Updated: Aug 20, 2019
Alas, this is a joke that is not far from the truth. Despite the fact that NURBS has been the de-facto standard for surface modeling for more than thirty years, not many engineers understand how to use this wonderful tool. In my practice, I often have to use surface models from other systems and designers. Each time I find those or other errors or simply delusions of designers who makes model the surface of the body at the initial stages of the project. The mathematical properties of NURBS are diverse and make it possible to achieve the same form in various ways. This sometimes confuses the designer. Ultimately, an engineer is not required to have a deep knowledge of mathematics when using NURBS to model surfaces. I will try to briefly formulate the geometric meaning of NURBS and its properties. Consider NURBS curves, as this provides a basic understanding of the properties of NURBS.
The geometry of any NURBS curve is determined by the following elements:
- control polygon with weights at each point,
- the degree of the curve,
- knots vector,
- knots of the curve.
In general, a NURBS curve consists of several spline segments, each of which is defined as a set of points of a control polygon. Therefore, the shape of the polynomial segment will depend only on a few control points on the segment of the curve. This gives one of the most interesting properties of NURBS - the locality of the change in the shape of the curve.
The control polygon is the most important component of NURBS, which determines the shape of the curve. Unlike splines, a curve does not necessarily go through all points of a control polygon. This circumstance caused a lot of complaints and disputes at the initial stages of using NURBS in design, but with the possibility of interactive changing the shape of the curve, this is not so critical. On the contrary, the control polygon is more informative in determining the shape of the curve. You just need to remember some simple rules:
- The curve passes through the start and end points of the polygon. I do not consider here special cases of defining a nodal vector and the case of a cyclic closed curve,
- The vectors formed by the end points and adjacent to them determine the tangents at the end points of the curve,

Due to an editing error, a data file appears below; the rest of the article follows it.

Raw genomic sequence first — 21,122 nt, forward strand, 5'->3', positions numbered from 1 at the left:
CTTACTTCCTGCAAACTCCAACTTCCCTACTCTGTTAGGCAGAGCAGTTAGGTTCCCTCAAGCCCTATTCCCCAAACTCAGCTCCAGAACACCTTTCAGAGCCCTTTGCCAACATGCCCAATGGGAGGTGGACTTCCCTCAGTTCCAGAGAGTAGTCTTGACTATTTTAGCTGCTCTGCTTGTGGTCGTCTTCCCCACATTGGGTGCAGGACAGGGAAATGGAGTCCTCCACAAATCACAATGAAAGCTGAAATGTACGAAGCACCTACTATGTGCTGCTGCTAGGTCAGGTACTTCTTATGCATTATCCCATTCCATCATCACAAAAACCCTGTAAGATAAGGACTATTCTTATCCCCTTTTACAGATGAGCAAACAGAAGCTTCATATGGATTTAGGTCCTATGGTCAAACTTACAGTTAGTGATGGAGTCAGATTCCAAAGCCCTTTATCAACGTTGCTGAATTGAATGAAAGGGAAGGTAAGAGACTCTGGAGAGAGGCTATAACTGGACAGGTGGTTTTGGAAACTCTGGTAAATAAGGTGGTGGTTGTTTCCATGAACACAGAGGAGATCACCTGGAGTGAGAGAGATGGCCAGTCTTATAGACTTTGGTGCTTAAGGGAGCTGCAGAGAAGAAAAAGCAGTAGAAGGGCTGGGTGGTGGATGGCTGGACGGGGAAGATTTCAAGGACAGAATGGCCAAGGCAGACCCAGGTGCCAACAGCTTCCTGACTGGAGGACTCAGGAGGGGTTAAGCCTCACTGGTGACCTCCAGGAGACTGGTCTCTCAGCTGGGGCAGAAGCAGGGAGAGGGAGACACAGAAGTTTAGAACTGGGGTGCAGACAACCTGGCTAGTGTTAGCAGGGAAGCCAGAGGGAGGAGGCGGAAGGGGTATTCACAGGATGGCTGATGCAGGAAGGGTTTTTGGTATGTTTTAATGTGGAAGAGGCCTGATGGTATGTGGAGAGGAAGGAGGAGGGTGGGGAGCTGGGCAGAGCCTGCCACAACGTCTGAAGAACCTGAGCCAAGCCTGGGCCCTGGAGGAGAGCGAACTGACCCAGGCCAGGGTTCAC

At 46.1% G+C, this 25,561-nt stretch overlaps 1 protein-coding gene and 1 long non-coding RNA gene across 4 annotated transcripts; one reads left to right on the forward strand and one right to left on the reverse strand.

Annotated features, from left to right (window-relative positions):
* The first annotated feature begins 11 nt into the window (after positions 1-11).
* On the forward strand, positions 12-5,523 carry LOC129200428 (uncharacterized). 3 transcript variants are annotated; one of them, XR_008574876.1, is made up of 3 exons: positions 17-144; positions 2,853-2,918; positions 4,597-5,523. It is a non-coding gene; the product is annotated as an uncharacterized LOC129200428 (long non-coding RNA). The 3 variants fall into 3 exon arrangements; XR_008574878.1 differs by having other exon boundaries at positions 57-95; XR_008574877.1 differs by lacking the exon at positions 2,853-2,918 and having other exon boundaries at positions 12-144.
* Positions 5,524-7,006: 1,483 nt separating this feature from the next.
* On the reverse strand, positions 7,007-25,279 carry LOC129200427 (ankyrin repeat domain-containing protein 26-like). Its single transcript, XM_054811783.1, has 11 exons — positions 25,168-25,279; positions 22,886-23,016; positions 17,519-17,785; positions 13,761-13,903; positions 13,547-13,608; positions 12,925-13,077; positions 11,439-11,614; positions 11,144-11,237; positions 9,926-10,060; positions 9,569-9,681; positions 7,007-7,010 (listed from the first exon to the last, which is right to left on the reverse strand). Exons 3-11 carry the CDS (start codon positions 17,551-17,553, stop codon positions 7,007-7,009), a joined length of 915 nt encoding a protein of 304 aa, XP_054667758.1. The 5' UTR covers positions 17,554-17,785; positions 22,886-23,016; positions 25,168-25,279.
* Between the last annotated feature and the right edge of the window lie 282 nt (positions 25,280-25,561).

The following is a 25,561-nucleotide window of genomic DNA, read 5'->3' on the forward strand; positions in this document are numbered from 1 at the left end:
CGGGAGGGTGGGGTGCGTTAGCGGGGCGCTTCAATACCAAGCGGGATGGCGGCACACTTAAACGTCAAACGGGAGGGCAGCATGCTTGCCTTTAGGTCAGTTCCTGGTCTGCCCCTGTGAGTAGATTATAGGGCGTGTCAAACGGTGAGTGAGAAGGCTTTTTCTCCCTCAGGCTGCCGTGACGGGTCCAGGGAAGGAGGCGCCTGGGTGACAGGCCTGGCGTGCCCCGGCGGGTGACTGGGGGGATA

- The convex control polygon guarantees a convex curve shape,
- A sequence of polygon points belonging to one straight line can give a mathematically accurate rectilinear portion of the curve,
- A change in the position of one point of the control polygon leads to a change in part of the curve (in the general case).
The shape of the line and its parameterization strongly depends on the location of the points of the control polygon. Smooth and even distribution of the points of the control polygon will give a smooth and aesthetic shape to the NURBS curve.
It should be separately noted that each point of the control polygon can be assigned a weight. The higher the weight value, the closer the curve goes to this point. The weight at the points determines how strongly one vertex or another affects the shape of the curve. In this case, no matter how higher the weight value at the intermediate point of the control polygon, the curve will never exactly pass through this point. The different weights for the points of the control polygon are, in fact, how NURBS differs from the B-spline. In the case of a B-spline, all weights are the same. The use of weights allows, for example, to repeat exactly the shape of the circle. If all the weights of the polygon are the same, this can only be done approximately. Perhaps the use of weights can reduce the number of points in the description of the shape of the curve, but, in my opinion, this is a completely non-obvious advantage. And, as experience shows, in most simulated shipbuilding surfaces, weights are not used.